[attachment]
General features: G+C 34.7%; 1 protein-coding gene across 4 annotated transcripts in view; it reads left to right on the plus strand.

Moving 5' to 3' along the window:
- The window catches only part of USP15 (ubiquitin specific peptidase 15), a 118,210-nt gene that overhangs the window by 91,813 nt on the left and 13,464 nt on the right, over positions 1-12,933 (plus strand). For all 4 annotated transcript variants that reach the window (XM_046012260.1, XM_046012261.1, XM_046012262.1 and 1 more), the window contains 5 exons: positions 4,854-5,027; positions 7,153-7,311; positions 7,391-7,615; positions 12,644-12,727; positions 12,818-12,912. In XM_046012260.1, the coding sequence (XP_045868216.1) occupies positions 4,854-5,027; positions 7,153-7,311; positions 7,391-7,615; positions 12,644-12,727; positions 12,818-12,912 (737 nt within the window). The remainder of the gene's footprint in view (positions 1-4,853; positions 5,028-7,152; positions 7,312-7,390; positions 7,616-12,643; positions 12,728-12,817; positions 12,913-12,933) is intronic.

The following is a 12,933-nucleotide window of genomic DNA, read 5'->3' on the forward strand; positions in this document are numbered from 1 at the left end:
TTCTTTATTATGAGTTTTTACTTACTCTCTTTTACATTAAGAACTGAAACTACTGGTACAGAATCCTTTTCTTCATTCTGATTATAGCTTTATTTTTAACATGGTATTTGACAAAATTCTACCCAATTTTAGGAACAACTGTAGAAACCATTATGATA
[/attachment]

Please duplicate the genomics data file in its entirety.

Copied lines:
General features: G+C 34.7%; 1 protein-coding gene across 4 annotated transcripts in view; it reads left to right on the plus strand.

Moving 5' to 3' along the window:
- The window catches only part of USP15 (ubiquitin specific peptidase 15), a 118,210-nt gene that overhangs the window by 91,813 nt on the left and 13,464 nt on the right, over positions 1-12,933 (plus strand). For all 4 annotated transcript variants that reach the window (XM_046012260.1, XM_046012261.1, XM_046012262.1 and 1 more), the window contains 5 exons: positions 4,854-5,027; positions 7,153-7,311; positions 7,391-7,615; positions 12,644-12,727; positions 12,818-12,912. In XM_046012260.1, the coding sequence (XP_045868216.1) occupies positions 4,854-5,027; positions 7,153-7,311; positions 7,391-7,615; positions 12,644-12,727; positions 12,818-12,912 (737 nt within the window). The remainder of the gene's footprint in view (positions 1-4,853; positions 5,028-7,152; positions 7,312-7,390; positions 7,616-12,643; positions 12,728-12,817; positions 12,913-12,933) is intronic.

The following is a 12,933-nucleotide window of genomic DNA, read 5'->3' on the forward strand; positions in this document are numbered from 1 at the left end:
TTCTTTATTATGAGTTTTTACTTACTCTCTTTTACATTAAGAACTGAAACTACTGGTACAGAATCCTTTTCTTCATTCTGATTATAGCTTTATTTTTAACATGGTATTTGACAAAATTCTACCCAATTTTAGGAACAACTGTAGAAACCATTATGATA